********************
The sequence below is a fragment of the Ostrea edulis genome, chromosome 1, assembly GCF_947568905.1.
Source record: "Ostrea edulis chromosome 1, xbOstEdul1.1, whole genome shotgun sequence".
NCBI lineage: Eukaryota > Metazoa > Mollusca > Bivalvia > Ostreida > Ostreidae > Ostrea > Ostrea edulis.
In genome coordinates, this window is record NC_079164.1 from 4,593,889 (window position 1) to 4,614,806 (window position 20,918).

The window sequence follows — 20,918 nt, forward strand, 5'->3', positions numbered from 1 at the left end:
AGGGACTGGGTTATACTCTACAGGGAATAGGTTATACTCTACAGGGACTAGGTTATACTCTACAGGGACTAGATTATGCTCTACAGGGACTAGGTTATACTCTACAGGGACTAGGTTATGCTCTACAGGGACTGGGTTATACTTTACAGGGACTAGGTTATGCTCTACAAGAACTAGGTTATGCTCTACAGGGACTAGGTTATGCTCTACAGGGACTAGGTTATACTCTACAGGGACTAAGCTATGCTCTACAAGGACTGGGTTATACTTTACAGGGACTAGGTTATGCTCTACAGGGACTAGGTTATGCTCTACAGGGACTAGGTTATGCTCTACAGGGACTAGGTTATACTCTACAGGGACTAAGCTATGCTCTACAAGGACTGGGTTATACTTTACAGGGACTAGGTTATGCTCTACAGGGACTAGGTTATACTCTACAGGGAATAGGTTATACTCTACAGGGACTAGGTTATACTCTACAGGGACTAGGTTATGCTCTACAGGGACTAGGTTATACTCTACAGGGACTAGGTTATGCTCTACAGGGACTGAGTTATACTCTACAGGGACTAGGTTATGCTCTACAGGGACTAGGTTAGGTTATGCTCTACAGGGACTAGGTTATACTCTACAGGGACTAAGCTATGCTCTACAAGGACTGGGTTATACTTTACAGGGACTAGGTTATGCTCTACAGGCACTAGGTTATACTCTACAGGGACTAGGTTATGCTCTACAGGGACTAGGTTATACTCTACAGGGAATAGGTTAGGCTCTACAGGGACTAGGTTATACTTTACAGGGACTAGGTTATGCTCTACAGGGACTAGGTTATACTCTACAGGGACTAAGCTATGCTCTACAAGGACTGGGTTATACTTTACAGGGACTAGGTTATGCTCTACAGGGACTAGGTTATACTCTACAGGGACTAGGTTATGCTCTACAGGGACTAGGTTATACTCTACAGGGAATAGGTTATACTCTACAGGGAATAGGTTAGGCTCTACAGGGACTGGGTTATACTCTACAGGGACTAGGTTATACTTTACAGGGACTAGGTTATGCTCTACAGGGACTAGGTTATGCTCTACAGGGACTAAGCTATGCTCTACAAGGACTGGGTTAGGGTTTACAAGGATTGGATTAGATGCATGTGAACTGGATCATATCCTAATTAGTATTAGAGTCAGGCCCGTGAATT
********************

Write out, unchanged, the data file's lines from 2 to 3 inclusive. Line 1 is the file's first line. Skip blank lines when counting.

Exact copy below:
Source record: "Ostrea edulis chromosome 1, xbOstEdul1.1, whole genome shotgun sequence".
NCBI lineage: Eukaryota > Metazoa > Mollusca > Bivalvia > Ostreida > Ostreidae > Ostrea > Ostrea edulis.